A plurality of second dice 1824 is attached to the plurality of first dice 1812, so that a non-conductive side of each second die 1824 is attached to a non-conductive side of a first die 1812. Conductive pads 1828 on a conductive side of the second dice 1824 are electrically connected to a second set of the plurality of posts 1804 by wire bonds 1832 (step 1716). The non-conductive sides of the first die 1812 are opposite from the conductive sides of the first dice 1812, and the non-conductive sides of the second dice 1824 are opposite from the conductive sides of the second dice 1824, as shown.

The plurality of first dice 1812 and plurality of second dice 1824 may then be encapsulated (step 1720). Using conventional molding the lead frame 1800 can be encapsulated by an encapsulating material 1836. Since the connecting sheet 1808 is imperforate in that it extends between the posts without any apertures, the connecting sheet prevents the encapsulating material from flowing under the lead frame 1800, thus keeping the encapsulating material 1836 on one side of the lead frame 1800. The encapsulating material may then be hardened and cured to form a cap. One cap may be used to cover the entire lead frame. In the alternative, several caps may be provided at various parts of the lead frame.

The lead frame 1800 and encapsulating material 1836 may be mounted on sticky tape and then placed on a vacuum chuck of sawing equipment, which is known in the art. The sawing equipment may be used for removing all or parts of the connecting sheet 1808 (step 1724). In such a removal process, the sawing equipment may cut through only the connecting sheet 1808 between the plurality of posts 1804. The removal of parts of the connecting sheet forms the posts 1804 into lead fingers 1904, which may be electrically isolated from each other, as shown in FIG. 19. Since the IC packages have not been singulated, the IC packages are in one piece held together by the encapsulating material 1836. This allows all IC packages to be tested in panel form, which allows faster and easier testing. After testing, the saw equipment may then be used to singulate the lead frame 1800 and encapsulating material 1836 into individual IC packages 1908 (step 1728). In such a singulation process, the sawing equipment cuts through the encapsulating material 1836.

If panel testing is not desired, then the chip scale IC packages may be singulated before electrical testing. In such a case, singulation may be performed during the step of removing the connection sheet. In other embodiments, other methods besides using saw equipment, such as etching or laser cutting, may be used to remove the connection sheet and/or for singulation.

The resulting IC package is able to package a first die and a second die with a resulting footprint that is slightly larger than one of the dice. By mounting the first die so that the conductive side is facing the lead fingers so that the lead fingers are directly connected to the conductive pads, the lead fingers have a footprint about equal to the footprint of the first die. In addition, the placement of the conductive side of the first die adjacent to the lead fingers allows the placement of a non-conductive side of the second die on a non-conductive side of the first die, so that the conductive side of the second die faces away from the lead fingers. The wire bonding of conductive pads of the second die to the second set of lead fingers provides an IC package footprint for two packaged dice, which is about equal to the footprint of a conventional IC package for a single die.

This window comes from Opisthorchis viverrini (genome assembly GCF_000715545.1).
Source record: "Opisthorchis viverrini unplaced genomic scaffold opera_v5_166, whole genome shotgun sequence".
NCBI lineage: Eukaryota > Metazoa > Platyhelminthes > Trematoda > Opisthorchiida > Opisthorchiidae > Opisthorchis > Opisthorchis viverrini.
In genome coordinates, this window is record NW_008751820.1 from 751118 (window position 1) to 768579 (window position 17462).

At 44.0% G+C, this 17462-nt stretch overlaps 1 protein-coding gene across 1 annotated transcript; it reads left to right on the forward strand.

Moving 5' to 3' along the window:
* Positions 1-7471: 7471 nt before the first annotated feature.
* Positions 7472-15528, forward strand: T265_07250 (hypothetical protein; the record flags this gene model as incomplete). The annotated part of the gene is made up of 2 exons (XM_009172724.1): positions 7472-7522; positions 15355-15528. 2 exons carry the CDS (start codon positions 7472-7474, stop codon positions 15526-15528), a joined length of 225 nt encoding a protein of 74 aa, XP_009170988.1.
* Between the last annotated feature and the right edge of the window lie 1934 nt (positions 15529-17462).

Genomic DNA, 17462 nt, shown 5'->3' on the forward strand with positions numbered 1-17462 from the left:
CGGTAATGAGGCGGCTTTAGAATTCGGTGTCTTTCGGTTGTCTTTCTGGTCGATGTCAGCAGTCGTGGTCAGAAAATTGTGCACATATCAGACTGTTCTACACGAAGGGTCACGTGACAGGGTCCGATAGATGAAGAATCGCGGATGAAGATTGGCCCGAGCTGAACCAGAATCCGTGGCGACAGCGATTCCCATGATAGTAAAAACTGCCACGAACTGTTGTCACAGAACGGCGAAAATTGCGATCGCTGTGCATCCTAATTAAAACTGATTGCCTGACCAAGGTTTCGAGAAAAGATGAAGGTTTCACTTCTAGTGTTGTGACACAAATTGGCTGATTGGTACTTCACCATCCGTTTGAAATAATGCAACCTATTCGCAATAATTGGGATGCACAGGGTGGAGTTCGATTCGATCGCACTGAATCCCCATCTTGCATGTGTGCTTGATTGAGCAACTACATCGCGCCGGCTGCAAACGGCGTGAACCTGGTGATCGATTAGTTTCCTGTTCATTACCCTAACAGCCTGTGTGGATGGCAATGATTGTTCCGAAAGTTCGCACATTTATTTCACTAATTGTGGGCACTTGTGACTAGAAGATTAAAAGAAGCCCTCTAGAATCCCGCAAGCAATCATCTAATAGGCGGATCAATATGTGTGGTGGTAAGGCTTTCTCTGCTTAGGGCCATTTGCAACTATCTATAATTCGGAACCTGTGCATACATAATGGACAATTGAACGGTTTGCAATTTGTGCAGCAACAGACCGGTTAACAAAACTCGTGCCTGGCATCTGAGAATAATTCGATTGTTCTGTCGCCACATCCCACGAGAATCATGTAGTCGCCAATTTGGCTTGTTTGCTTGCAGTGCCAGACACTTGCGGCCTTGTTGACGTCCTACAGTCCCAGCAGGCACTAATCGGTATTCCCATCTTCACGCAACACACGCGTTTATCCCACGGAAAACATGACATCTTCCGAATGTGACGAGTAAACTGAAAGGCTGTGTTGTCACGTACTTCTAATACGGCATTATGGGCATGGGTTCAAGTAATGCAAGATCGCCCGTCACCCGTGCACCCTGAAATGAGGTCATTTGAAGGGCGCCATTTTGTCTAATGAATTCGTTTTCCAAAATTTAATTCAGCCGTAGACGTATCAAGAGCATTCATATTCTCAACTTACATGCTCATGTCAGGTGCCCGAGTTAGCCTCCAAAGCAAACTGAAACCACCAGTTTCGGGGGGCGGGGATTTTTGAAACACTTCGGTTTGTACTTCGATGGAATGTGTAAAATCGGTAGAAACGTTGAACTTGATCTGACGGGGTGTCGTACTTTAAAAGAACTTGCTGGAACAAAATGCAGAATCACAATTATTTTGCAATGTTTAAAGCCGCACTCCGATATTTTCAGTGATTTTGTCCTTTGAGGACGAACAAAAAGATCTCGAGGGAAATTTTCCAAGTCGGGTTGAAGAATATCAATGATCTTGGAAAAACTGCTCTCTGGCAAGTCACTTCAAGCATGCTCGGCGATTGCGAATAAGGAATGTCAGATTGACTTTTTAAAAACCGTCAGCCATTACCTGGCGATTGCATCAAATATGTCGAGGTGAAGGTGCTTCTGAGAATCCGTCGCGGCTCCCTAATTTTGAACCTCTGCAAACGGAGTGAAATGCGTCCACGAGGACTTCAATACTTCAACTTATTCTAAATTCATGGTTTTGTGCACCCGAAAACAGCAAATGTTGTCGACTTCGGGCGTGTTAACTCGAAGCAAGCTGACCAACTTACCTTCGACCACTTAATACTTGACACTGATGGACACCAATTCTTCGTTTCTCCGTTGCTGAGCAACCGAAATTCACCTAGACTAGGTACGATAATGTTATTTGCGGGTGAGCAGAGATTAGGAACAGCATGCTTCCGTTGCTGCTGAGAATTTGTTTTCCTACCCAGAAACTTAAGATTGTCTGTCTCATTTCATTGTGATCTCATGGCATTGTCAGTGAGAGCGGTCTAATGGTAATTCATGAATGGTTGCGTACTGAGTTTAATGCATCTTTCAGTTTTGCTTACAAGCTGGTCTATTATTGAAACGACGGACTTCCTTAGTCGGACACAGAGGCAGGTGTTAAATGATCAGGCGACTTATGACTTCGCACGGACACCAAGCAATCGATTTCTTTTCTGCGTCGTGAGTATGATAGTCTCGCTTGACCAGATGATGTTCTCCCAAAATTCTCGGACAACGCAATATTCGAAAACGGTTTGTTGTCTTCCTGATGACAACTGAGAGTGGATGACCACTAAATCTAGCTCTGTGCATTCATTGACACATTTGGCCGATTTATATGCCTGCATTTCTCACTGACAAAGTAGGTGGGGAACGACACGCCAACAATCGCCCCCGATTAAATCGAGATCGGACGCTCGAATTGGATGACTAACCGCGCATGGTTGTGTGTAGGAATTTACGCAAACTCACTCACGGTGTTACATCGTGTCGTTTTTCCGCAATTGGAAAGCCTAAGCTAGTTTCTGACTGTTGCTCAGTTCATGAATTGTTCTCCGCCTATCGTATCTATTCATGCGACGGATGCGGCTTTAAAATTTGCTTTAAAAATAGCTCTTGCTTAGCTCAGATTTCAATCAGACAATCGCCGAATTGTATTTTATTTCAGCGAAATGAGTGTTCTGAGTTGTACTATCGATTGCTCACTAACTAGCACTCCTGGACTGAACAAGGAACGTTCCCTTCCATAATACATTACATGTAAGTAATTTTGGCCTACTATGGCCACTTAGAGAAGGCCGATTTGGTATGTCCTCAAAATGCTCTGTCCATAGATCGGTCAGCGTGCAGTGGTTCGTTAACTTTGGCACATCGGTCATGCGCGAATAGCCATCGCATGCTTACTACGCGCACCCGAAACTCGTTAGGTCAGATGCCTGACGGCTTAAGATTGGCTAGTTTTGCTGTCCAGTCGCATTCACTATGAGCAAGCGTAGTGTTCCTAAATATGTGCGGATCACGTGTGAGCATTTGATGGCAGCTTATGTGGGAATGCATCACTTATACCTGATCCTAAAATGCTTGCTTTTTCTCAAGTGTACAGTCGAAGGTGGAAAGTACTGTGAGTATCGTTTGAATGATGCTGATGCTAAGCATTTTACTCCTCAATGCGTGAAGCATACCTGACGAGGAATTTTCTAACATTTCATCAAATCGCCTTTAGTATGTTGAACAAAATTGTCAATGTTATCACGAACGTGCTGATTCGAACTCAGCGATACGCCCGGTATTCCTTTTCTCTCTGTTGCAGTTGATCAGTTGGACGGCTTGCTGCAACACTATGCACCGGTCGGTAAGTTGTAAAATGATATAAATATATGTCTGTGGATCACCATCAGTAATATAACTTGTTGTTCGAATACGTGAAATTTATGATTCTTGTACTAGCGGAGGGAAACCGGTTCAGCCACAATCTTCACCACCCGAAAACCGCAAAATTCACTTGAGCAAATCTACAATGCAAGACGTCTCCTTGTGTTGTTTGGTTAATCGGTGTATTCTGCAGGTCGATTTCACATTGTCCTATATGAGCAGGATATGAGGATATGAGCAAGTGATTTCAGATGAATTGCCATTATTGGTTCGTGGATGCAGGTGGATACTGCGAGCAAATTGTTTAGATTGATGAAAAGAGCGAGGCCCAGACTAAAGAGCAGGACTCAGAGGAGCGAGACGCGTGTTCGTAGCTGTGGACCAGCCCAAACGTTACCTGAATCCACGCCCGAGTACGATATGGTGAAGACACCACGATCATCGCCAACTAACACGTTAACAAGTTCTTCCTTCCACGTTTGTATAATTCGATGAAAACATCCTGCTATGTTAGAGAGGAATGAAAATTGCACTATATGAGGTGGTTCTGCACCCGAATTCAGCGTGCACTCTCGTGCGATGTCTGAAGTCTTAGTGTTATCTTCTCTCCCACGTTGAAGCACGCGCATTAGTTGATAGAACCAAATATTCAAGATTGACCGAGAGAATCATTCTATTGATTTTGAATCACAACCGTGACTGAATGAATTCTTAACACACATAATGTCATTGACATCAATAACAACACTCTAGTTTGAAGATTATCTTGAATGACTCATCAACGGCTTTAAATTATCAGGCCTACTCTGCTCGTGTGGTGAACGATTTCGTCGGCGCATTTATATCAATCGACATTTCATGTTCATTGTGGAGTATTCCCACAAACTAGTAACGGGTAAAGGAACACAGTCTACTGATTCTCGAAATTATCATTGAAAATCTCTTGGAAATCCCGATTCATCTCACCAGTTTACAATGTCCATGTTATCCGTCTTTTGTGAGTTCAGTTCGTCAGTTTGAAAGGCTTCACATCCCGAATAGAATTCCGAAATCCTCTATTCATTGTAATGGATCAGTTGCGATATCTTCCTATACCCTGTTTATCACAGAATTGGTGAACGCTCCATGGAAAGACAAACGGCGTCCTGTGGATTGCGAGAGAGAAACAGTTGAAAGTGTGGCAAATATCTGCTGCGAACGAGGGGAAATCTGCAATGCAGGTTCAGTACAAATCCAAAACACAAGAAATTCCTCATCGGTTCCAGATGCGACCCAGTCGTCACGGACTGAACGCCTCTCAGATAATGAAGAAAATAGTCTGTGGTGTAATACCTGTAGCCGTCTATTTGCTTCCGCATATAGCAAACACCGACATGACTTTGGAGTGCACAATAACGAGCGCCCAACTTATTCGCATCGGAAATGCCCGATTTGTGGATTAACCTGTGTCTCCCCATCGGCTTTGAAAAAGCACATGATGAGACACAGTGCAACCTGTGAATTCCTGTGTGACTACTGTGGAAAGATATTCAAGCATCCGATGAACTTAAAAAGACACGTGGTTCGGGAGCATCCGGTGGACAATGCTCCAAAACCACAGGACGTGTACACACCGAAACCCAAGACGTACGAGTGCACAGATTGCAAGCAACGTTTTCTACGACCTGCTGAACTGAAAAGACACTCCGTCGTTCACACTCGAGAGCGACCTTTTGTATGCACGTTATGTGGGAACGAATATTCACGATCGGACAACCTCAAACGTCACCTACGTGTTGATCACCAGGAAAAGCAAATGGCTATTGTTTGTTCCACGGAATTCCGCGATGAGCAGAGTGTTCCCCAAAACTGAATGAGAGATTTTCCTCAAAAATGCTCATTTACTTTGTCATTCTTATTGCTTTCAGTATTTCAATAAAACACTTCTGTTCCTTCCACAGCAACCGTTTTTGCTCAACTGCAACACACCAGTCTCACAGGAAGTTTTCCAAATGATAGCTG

In other embodiments, a universal lead frame with an array of posts may have the posts in the array closer together (a smaller distance and pitch between posts) to allow a higher number of contact posts for a particular die size. In another embodiment, a universal lead frame may have a rectangular array where the posts are arranged in columns and rows where the distance between (pitch of) the rows is different than the distance between the columns. Posts in other embodiments may be rectangular, circular, or have some other cross-section instead of having a square cross-section. The posts may be placed in other patterns, such as in a circular pattern.

Other methods may be used to bond the die to the lead frame, with these methods preferably providing an electrically conductive mechanical bond between the conductive pads and the posts.

While this invention has been described in terms of several preferred embodiments, there are alterations, modifications, permutations, and substitute equivalents which fall within the scope of this invention. It should also be noted that there are many alternative ways of implementing the methods and apparatuses of the present invention. It is therefore intended that the following appended claims be interpreted as including all such alterations, permutations, and substitute equivalents as fall within the true spirit and scope of the present invention.